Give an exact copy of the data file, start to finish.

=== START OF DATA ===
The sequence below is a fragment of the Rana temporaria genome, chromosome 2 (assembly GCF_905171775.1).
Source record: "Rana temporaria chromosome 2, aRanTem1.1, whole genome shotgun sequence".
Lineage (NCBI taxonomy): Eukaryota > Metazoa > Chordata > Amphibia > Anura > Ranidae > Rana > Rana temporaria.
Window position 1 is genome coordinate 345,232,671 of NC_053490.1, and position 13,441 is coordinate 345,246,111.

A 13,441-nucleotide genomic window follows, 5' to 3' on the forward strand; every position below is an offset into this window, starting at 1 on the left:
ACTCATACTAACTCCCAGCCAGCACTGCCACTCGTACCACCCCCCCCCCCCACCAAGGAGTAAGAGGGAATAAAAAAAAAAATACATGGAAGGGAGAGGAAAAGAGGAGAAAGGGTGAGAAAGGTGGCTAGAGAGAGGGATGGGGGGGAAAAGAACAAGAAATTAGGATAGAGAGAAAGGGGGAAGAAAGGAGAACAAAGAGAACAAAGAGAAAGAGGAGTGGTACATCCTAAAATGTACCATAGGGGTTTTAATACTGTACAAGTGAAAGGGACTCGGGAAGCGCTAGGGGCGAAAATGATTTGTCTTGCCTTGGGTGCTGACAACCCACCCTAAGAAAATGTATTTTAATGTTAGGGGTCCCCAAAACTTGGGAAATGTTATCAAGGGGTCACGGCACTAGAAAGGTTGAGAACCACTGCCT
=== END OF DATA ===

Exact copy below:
The sequence below is a fragment of the Rana temporaria genome, chromosome 2 (assembly GCF_905171775.1).
Source record: "Rana temporaria chromosome 2, aRanTem1.1, whole genome shotgun sequence".
Lineage (NCBI taxonomy): Eukaryota > Metazoa > Chordata > Amphibia > Anura > Ranidae > Rana > Rana temporaria.
Window position 1 is genome coordinate 345,232,671 of NC_053490.1, and position 13,441 is coordinate 345,246,111.

A 13,441-nucleotide genomic window follows, 5' to 3' on the forward strand; every position below is an offset into this window, starting at 1 on the left:
ACTCATACTAACTCCCAGCCAGCACTGCCACTCGTACCACCCCCCCCCCCCACCAAGGAGTAAGAGGGAATAAAAAAAAAAATACATGGAAGGGAGAGGAAAAGAGGAGAAAGGGTGAGAAAGGTGGCTAGAGAGAGGGATGGGGGGGAAAAGAACAAGAAATTAGGATAGAGAGAAAGGGGGAAGAAAGGAGAACAAAGAGAACAAAGAGAAAGAGGAGTGGTACATCCTAAAATGTACCATAGGGGTTTTAATACTGTACAAGTGAAAGGGACTCGGGAAGCGCTAGGGGCGAAAATGATTTGTCTTGCCTTGGGTGCTGACAACCCACCCTAAGAAAATGTATTTTAATGTTAGGGGTCCCCAAAACTTGGGAAATGTTATCAAGGGGTCACGGCACTAGAAAGGTTGAGAACCACTGCCT